To control by doing nothing

Sections from the famous Daoist work the Dao De Jing on how to govern a big country.


To control by doing nothing

Lao Tzu 老子 (Lao Zi or Lao Tzu) is believed to be the founder of Chinese Daoism. That means he was a famous blogger from the Before Time: a dark age in history when there was no iPhone, no Facebook and no Internet. In his famous ... er, blog, the Dao De Jing, he wrote:

57. ... The more prohibitions there are, the more the people are filled with poverty. The more people use weapons, the more chaos the country will have. The more people use their skill, the more wonderful things are created. The more laws you enact, the more theft you will have.

Therefore the wise man says: If I do nothing, the people will change on their own. If I love tranquility, the people will become righteous on their own. If I stop creating problems, the people will become rich on their own. If I am without ambition, the people will become guileless on their own.

58. When the government is lazy and bored*, the people are pure (i.e., virtuous). When the government is always investigating the people, they become deficient in virtue. Disasters come out of good fortune. Good fortune is concealed in disaster. Who knows where this will lead?

How unjust it is. The normal becomes strange. Good becomes unlucky. People are confused. Such has it always been. Therefore the wise man measures things square before cutting; is honest but not injuriously so, upright but not wantonly so, bright but not dazzlingly so.

Over two millennia ago Lao Tzu advocated a laissez-faire model of government that we associate today with libertarianism. His insight was that when a ruler exerts too much control, the people become untrustworthy because the normal social pressure to be virtuous is replaced by coercion. As with any externally imposed morality, such virtue quickly degenerates into cynicism. Lao Tzu's views on government are much more specific than those of Confucius, who merely opined that good government makes the people happy. Lao Tzu's description of the ideal ruler, in Chapter 17, has become famous:

17. The best rulers are those that the people don't know exist. Second best are those who are thought of as parents. Next are those who are feared. The worst are those who are despised. When the leaders' belief is lacking, the people have little belief in the leader and become untrustworthy themselves. The wise ruler guards his words. When his work is done, the people say: we did it ourselves.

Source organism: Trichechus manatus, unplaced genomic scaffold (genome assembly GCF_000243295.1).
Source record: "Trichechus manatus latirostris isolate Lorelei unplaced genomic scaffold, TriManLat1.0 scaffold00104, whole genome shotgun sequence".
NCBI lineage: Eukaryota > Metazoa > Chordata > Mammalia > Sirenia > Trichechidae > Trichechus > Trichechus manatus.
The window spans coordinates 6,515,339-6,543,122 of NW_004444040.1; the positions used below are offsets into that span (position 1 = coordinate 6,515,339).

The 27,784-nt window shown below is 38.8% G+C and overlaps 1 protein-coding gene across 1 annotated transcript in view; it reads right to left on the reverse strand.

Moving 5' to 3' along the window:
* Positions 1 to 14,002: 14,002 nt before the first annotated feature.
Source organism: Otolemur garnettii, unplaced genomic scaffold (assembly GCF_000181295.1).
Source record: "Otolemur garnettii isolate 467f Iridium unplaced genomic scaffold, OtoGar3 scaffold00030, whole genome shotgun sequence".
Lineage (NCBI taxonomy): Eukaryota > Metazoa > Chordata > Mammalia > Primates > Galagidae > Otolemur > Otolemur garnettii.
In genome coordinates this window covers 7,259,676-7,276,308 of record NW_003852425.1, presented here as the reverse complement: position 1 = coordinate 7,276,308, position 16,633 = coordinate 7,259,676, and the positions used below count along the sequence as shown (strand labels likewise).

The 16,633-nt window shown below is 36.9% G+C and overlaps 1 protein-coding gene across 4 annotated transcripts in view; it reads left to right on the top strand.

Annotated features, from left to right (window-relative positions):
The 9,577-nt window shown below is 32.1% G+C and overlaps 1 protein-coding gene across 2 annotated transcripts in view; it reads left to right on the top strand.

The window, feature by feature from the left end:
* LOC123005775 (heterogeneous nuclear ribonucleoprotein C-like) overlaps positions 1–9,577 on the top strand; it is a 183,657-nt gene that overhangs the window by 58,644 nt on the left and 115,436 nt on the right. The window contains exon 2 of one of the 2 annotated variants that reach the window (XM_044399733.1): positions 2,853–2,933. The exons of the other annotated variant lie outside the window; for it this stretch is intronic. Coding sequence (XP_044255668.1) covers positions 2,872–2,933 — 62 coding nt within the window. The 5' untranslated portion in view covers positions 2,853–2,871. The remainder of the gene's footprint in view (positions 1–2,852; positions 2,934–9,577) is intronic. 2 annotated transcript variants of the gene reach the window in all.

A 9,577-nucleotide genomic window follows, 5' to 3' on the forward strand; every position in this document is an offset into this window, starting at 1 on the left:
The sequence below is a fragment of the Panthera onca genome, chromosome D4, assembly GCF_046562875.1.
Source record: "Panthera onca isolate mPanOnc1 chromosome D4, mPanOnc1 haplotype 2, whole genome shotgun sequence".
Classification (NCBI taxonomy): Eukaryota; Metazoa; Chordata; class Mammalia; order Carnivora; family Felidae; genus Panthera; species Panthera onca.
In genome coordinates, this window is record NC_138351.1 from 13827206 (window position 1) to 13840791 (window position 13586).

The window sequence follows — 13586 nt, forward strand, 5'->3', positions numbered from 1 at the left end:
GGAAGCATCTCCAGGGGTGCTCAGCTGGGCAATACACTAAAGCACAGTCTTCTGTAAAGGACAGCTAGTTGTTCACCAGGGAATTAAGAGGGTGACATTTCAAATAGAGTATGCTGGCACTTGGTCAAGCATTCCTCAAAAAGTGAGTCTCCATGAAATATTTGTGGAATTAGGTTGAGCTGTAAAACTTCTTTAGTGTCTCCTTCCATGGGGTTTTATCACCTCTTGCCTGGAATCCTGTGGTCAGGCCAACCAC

His best ‘tweet,’ however, was: “Govern a big country as you would cook a small fish,” which is generally taken to mean “don't overdo it.” But let's resist the temptation to make sushi jokes and discuss the Old One's most profound idea: to control by doing nothing (wu wei er zhi). This is introduced in Chapter 48, the one that is the hardest to translate:

48. In studying, you gain more every day; for the Way you lose more every day. By losing more and more, one finally achieves doing nothing: Doing nothing and not doing nothing. Conquering the world is routine if you don't make problems, but if you do make problems, you will be inadequate to conquer the world.

By both “doing nothing” and “not doing nothing,” Lao Tzu probably meant that you should act spontaneously, not consciously trying to “do nothing,” but somehow still making it happen. By letting things follow their natural course, as in judo, one avoids pitting opposing forces against each other, which only creates a new problem: the conflict resulting from the two forces.

In other words, he is not talking to some guy sitting on his couch, but to a political leader who is possessed by the urge to do something. A country, Lao Tzu was saying, would be much better off if the leaders would just stop f*cking with it. It was as true then as it is now.

Or as the old Swedish saying goes, if it ain't broke, don't fix it. The people know how to make the country great, so stop getting in their way. And as my Swedish grandmother always used to add, stop putting that in your mouth, or you'll break it.

So ends today's lesson in Eastern philosophy, and our daily mangling of Chinese.

* Roger T. Ames and David L. Hall use 閔 min, which means “sympathetic” instead of 閟 men “bored,” which is found on several Internet sites. Ames and Hall translate the line as “When the government is at sixes and sevens,” which means when the “government is in disarray.” I'm not sure I understand this translation, but the meaning of the paragraph doesn't change much. That's not the case with Chapter 48. Every translation I've seen of this one is different.

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